During the summer of 2016 articles from our growing archive will be republished. This one was first published in April 2011.
Most of us don’t give a great deal of thought to the functioning of static frequency converters, known as “drives.” But for companies that manufacture electric motors — and for the much larger number of industrial users — these speed controllers are of crucial importance in saving energy and reducing operating costs. And it’s no exaggeration to say that drives are fueling a minor revolution in electric motor technology.
Ranging in output from a few watts to several megawatts, these silent gadgets contribute to significant savings in any equipment where continuously regulating speed and torque is key to operating efficiency. This can include everything from washing machines, fans and hand tools to small electric vehicles, refrigerators, heating plants, light rail trains and more.
Big electricity consumers
The electric motor has been with us for more than a hundred years with little change to its basic design. It’s a fantastic invention and a true workhorse that can stay on the job continuously for years. An electric motor converts electrical current into mechanical energy through electromagnetism. The key parts of an electric motor include a stator that generates the magnetic field and a rotor that converts the resulting power into motion.
For years engineers have faced the problem of how best to custom-tailor electric motors for specific tasks. Take the example of an electric motor-driven water pump that needs to be able to regulate water flow. This issue is normally solved with a throttle valve that allows flow to increase or decrease as the motor spins at full power. It’s like driving a car at full throttle and adjusting speed with the brake pedal — hardly energy efficient.
Many electric motors found in industrial equipment, power plants, office buildings, hotels and water and sewage plants are major energy users. Over-sized motors are often used, requiring throttle valves, dampers, switches or strap systems to control rotation speed. About 20 percent of the energy consumed by industry to drive electric motors is wasted by these throttling devices, but there are two basic approaches to making more efficient electric motors:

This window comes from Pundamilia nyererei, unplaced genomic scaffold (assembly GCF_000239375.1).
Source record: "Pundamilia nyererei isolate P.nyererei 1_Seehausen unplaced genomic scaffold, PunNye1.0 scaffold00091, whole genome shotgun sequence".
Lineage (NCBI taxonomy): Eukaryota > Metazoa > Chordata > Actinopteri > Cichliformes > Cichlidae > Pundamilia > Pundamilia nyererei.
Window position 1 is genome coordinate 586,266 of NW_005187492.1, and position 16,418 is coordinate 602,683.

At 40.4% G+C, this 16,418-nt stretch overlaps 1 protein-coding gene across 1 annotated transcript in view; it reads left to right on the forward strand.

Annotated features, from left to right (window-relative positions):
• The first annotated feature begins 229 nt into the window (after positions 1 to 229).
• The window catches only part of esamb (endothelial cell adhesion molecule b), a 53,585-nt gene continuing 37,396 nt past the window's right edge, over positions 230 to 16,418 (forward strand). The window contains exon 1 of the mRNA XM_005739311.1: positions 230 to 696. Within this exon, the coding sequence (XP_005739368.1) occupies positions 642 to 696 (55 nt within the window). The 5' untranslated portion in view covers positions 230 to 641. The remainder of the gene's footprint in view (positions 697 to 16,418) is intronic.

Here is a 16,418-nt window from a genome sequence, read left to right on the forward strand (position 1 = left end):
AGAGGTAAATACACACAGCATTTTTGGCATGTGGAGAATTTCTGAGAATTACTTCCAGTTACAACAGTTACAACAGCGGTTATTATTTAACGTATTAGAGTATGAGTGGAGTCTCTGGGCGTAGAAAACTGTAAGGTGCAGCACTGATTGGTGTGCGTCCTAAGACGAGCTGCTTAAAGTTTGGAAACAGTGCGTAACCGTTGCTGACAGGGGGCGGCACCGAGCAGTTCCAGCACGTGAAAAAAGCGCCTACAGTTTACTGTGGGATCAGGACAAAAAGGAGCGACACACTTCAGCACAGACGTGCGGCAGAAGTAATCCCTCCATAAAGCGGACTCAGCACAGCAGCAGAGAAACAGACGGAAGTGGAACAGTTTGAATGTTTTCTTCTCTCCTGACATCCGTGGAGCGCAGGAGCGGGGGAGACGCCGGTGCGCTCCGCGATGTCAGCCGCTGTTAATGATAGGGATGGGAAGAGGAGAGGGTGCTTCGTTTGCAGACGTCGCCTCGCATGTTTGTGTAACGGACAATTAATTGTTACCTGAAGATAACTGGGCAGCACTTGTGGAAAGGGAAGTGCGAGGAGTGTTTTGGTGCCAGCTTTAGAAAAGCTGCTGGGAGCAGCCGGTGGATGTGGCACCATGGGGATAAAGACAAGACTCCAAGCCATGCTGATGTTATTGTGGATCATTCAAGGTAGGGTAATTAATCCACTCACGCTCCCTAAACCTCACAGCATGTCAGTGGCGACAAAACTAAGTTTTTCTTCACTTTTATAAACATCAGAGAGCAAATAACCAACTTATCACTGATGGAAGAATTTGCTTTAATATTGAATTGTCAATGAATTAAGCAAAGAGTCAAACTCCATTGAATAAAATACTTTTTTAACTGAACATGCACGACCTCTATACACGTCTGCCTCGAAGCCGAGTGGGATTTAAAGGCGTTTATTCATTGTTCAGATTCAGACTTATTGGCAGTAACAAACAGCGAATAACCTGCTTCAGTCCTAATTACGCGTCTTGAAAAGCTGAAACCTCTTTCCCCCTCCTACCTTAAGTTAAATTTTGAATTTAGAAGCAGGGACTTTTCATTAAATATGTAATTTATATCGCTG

Increasing efficiency through optimal engine speed. Small speed reductions make a big difference in energy consumption.
Making the engines themselves more efficient, through proper material choices such as thinner housing plates and more copper in the rotor and stator.
Drives cut power consumption
“Connecting a drive to an electric motor makes it more efficient,” says Stellan Rosenquist, product marketing manager for low voltage motors at ABB, the Swedish-Swiss electrical engineering conglomerate. “The drive controls the motor speed. Replacing the throttle valve in a water pump with a drive reduces electricity consumption by about 45 to 60 percent,” he adds. “In a single year, our converters reduce global greenhouse gas emissions by 85 million tons, equivalent to the emissions from 31 million cars. The electricity savings add up to the annual consumption of 42 million households.”
Drives can be controlled in different ways, and applications need not be advanced. “It may be just a standard sensor that detects a temperature increase in a room and increases the motor speed on a fan,” Rosenquist says. “But it can also be an advanced automation system in which all changes are continuously coordinated between the controllers and the operations. The control accuracy can be down there in milliseconds to make everything work.”
Reducing carbon footprint
A properly functioning heating, ventilation and air conditioning (HVAC) system is essential to a pleasant stay for hotel guests, as well as for staff comfort and safety. But the electric motors driving the HVAC system can account for more than 60 percent of a building’s total energy use. Hotel Jumeirah Beach in Dubai has recently installed ABB technology to increase energy efficiency and reduce environmental impacts.
The motors in the existing HVAC system were set up to run at fixed speed, so the hotel replaced start switches with ABB’s ACH550 drives. The system runs the motors efficiently, optimizing speed according to changing requirements, or stopping and starting at varying power requirements. The drives are connected to the building’s central control systems, where they’ve helped reduce and carbon dioxide emissions by 35 percent per year.
As the first drive designed to cut energy consumption in AC appliances for HVAC systems, the ABB ACH550 has won several awards for outstanding engineering.
Article published in April 2011